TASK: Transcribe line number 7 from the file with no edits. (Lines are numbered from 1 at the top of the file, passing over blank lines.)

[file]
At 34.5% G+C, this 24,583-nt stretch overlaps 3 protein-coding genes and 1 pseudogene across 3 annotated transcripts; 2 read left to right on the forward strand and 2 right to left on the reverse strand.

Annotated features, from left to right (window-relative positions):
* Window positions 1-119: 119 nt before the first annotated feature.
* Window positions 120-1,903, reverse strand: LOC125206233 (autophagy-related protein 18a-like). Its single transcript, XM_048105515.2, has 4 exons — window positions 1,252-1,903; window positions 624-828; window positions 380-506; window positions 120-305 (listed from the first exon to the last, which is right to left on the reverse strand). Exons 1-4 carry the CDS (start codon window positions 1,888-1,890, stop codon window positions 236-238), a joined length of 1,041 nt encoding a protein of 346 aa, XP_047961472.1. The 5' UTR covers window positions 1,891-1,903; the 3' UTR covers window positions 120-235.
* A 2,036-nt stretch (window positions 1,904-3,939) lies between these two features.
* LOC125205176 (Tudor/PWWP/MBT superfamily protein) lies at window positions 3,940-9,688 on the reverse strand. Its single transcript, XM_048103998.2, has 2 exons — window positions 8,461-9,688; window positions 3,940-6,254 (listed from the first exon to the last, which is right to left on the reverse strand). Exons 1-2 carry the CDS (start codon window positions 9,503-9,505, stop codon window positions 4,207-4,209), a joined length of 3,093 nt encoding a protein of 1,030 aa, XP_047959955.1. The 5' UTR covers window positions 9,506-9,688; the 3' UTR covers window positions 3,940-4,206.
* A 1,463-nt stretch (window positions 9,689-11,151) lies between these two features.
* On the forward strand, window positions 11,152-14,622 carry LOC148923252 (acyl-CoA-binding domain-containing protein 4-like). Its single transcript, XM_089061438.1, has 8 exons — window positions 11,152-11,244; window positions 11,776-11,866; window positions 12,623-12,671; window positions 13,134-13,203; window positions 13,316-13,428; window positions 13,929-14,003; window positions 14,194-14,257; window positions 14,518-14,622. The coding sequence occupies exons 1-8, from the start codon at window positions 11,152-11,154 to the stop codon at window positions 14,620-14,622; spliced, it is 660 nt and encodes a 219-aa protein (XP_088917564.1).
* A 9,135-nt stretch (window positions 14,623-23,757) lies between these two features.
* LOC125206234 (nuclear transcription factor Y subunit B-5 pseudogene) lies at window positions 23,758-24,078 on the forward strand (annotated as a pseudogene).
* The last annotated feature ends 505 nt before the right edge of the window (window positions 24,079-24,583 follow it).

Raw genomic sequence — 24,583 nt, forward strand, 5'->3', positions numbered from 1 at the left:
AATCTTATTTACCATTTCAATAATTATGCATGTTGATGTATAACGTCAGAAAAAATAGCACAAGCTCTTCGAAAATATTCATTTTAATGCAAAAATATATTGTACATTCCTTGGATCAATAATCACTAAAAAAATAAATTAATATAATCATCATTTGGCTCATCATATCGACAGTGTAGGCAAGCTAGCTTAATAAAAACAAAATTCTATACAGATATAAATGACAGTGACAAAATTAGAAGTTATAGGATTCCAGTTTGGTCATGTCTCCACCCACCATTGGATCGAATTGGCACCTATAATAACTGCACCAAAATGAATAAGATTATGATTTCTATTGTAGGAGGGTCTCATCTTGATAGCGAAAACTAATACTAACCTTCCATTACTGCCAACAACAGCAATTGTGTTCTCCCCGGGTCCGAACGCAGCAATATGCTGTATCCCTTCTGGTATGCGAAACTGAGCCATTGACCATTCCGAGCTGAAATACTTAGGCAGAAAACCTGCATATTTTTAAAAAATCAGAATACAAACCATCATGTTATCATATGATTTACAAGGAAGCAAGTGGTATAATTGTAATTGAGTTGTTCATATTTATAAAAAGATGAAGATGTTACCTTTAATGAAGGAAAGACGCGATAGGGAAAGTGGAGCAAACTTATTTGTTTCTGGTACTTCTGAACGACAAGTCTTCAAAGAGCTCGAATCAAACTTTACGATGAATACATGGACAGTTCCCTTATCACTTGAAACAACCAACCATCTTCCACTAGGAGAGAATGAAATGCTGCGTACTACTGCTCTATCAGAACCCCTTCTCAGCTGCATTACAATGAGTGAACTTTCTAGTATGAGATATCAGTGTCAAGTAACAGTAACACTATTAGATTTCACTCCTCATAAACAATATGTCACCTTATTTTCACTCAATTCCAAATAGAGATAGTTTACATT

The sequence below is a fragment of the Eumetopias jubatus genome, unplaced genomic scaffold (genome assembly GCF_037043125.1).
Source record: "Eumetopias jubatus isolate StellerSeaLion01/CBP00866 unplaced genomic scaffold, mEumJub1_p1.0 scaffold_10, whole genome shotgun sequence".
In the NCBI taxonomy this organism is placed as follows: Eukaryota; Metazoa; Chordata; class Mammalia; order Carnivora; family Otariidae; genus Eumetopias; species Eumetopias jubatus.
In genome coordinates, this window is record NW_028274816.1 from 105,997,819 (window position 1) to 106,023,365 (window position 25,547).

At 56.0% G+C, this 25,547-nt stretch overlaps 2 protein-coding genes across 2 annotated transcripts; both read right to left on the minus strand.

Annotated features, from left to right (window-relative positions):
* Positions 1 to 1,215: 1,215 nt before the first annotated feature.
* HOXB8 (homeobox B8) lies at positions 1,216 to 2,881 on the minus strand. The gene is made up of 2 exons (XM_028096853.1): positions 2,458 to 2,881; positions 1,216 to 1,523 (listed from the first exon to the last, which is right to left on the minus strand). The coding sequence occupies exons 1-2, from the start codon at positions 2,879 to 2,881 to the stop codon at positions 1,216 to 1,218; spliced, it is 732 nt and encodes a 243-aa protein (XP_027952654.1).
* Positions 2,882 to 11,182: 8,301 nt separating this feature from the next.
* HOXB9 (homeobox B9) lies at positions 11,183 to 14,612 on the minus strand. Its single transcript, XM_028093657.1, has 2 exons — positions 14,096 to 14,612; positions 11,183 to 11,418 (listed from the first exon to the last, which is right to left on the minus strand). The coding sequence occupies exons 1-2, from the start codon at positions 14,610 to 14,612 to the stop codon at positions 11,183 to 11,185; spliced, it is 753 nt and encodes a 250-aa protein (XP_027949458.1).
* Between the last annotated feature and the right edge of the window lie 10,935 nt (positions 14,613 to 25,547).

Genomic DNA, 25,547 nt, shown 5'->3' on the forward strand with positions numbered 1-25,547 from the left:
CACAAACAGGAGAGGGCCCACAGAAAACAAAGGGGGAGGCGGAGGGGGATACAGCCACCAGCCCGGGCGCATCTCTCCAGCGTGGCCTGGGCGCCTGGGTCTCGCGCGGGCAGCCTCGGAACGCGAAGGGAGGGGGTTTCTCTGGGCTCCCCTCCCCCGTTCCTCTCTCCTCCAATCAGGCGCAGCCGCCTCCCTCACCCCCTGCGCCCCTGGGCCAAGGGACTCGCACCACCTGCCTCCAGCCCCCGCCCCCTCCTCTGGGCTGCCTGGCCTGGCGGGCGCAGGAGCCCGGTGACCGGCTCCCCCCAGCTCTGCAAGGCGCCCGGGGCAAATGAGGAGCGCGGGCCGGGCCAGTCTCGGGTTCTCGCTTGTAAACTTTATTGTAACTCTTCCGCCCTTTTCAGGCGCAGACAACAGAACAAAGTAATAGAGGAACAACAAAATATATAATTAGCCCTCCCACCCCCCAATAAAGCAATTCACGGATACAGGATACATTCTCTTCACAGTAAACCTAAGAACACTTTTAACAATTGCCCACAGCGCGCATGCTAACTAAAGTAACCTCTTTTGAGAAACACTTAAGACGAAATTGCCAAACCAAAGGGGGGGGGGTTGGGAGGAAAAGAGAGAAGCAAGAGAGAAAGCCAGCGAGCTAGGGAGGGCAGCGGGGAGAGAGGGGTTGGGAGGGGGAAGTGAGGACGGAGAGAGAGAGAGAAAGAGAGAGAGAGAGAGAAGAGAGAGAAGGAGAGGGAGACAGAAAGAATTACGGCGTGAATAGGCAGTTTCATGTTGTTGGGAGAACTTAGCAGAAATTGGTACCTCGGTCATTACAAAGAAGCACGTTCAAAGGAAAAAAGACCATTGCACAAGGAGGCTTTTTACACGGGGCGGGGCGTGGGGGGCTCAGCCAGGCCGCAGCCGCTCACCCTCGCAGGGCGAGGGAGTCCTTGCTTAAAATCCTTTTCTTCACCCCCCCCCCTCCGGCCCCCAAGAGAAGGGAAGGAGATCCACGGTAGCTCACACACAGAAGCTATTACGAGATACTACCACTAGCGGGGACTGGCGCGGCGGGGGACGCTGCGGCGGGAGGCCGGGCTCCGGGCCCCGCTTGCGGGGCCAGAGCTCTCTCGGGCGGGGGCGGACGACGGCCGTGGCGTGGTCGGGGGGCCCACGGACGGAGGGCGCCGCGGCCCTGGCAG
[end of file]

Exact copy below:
* A 1,463-nt stretch (window positions 9,689-11,151) lies between these two features.